Meet the Govia Thameslink Railway volunteers who are looking out for society’s most vulnerable
Published: 08 Jun 2020
Celebrating National Volunteers' Week, we look at how CCTV volunteers are keeping people safe.
A team of caring railway volunteers are doing their bit to help keep people safe at a time when many are at their most vulnerable due to Covid-19.
The volunteers, who all work for Govia Thameslink Railway, have roles that would normally see them out and about on the network. But due to the current pandemic, some of their duties have been restricted and they have instead volunteered to help monitor GTR’s vast network of CCTV cameras.
GTR – which operates Southern, Thameslink, Great Northern and Gatwick Express services, has created a satellite CCTV suite in East Croydon so that these extra eyes can look out for any vulnerable people at stations, as well as any antisocial behaviour or hazards to people’s welfare, and raise the alarm with the appropriate authorities, such as the British Transport Police.
The train operator’s CCTV is already manned 24/7 and the role of the volunteers is to bolster surveillance at a time when more people are likely to be feeling vulnerable. Already, there have been 11 occasions in the last six weeks where a vulnerable person has been identified as being in need of assistance.
Brighton-based passenger host Dan Moon, who has worked on the railway for 13 years, is among those to volunteer. The 40-year-old, who lives in Brighton, said: “There are a lot of vulnerable people out there at the moment and we’re the eyes to spot them. You might not see anything for five days and then there may be one day when you spot someone who is vulnerable and get help to them, possibly saving that person’s life.”
Fellow CCTV volunteer Colin Latimer has been spending five days a week helping at the satellite suite. The Brighton-based fraud control officer said being able to put his time to good use had helped his own mental health. The 55-year-old, who has worked on the railway for 19 years and lives at Three Bridges, said: “It has saved my sanity. I have suffered with mental health issues in the past and being involved in this has helped. I feel as though I’m doing something worthwhile and productive. It’s vital to have people looking out for the vulnerable; we may pick up something that no-one else has.”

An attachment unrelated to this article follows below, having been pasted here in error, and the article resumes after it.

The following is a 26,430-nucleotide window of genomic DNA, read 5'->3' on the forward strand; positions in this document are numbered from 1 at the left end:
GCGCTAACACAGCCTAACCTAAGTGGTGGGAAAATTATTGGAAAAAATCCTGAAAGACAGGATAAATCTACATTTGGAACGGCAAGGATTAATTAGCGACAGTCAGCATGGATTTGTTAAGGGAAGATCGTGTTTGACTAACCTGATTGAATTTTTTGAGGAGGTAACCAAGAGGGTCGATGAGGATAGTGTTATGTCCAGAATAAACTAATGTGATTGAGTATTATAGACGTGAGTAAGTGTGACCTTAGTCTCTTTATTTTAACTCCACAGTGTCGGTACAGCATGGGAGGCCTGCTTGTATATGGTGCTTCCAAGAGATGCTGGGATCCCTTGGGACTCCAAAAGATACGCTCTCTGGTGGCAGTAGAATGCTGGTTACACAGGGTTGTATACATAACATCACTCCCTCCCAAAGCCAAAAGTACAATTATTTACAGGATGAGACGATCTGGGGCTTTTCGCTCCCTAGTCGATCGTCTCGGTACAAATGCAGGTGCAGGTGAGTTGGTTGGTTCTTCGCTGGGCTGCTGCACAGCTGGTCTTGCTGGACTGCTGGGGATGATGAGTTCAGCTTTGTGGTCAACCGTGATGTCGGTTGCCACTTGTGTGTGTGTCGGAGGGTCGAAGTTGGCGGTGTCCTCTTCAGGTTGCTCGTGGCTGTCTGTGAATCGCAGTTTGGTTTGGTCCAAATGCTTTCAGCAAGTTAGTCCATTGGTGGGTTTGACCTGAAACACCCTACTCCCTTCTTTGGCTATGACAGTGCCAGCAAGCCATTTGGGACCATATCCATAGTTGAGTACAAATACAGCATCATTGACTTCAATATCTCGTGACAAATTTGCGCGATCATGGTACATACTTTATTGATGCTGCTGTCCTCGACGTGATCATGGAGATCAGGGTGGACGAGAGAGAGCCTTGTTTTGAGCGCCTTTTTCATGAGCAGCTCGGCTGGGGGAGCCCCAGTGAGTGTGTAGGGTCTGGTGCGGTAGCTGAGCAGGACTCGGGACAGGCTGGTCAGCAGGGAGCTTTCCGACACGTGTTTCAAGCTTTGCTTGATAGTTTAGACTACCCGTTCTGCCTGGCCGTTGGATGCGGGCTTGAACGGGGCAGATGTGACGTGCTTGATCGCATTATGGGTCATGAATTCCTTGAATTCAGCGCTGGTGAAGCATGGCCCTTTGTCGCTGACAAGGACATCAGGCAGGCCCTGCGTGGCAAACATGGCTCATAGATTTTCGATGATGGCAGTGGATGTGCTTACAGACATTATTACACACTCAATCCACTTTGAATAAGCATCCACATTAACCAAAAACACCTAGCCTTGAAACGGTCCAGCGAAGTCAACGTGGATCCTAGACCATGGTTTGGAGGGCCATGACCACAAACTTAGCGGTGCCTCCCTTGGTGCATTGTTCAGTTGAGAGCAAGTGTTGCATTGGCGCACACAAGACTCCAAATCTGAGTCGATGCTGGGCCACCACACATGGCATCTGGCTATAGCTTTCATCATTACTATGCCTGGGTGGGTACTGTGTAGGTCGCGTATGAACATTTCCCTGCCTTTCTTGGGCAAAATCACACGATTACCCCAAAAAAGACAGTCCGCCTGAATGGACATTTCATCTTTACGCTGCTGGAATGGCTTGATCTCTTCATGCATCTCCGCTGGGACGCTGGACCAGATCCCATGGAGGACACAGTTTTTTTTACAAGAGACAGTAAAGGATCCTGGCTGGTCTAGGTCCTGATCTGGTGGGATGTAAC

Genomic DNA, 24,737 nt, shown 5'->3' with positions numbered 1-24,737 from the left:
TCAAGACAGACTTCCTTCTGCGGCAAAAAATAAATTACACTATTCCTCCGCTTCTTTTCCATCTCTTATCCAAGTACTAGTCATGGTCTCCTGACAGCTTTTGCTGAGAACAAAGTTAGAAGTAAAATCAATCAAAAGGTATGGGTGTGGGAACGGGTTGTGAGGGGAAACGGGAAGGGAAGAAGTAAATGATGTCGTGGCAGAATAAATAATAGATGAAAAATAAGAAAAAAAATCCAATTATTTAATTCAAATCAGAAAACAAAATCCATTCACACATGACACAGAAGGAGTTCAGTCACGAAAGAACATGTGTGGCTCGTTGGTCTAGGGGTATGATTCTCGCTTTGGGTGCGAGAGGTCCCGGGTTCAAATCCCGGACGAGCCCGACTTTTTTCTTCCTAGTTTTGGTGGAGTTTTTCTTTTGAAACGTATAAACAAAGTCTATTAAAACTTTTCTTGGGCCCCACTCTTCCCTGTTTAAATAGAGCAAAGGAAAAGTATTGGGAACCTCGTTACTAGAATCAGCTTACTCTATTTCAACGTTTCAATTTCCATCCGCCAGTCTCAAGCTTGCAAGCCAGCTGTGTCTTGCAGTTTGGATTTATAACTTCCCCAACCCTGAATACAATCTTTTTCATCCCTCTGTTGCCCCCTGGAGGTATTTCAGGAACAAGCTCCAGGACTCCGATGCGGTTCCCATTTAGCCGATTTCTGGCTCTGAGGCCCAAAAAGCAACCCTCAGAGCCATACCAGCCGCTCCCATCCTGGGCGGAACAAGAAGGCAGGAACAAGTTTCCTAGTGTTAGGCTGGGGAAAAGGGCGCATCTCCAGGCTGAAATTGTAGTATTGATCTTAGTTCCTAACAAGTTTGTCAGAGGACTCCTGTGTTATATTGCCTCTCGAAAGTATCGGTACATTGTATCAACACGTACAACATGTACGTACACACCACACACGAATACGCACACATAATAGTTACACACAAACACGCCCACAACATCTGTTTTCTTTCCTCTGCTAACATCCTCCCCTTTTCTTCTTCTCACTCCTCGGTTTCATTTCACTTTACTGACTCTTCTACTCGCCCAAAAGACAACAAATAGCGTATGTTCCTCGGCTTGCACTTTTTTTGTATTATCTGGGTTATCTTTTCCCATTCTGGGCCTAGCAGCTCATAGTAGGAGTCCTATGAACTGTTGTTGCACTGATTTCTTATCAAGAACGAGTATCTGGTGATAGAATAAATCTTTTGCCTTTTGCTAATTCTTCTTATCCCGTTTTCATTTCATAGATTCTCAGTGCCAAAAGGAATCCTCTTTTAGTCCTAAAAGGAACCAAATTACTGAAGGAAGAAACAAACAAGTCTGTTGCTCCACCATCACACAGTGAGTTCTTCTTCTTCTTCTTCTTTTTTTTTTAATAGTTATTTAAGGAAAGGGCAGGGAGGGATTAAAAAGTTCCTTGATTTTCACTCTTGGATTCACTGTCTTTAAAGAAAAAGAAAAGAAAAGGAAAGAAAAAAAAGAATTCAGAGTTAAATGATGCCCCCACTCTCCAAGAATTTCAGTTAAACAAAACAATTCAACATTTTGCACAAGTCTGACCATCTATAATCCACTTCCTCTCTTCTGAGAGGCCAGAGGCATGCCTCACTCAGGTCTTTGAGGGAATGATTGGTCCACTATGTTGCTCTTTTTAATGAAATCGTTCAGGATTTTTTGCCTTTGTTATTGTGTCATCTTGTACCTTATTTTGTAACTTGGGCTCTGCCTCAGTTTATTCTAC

Luton-based passenger host Abby-Rose Boon, who has worked on the railway for 13 years, is another volunteer. The 30-year-old from Luton said: “I have always wanted to do CCTV monitoring; I find it quite fascinating. We work alongside the BTP in our current roles and it’s interesting to see the other side of the job. We’re keeping the railway network safe for the key workers who need to travel, and it’s been really rewarding helping out.”
In March this year, GTR established its Caring for the Vulnerable initiative with a focus on ensuring employees, customers and communities felt protected and supported where possible. The initiative includes a programme of activities to help people stay connected. GTR’s Head of Security and Emergency Resilience Tony Holland said: “At a time of great national challenge, it’s important to not only ensure key workers can travel by train and do the incredible work they do, but to also reach out and support those who may need our help too.”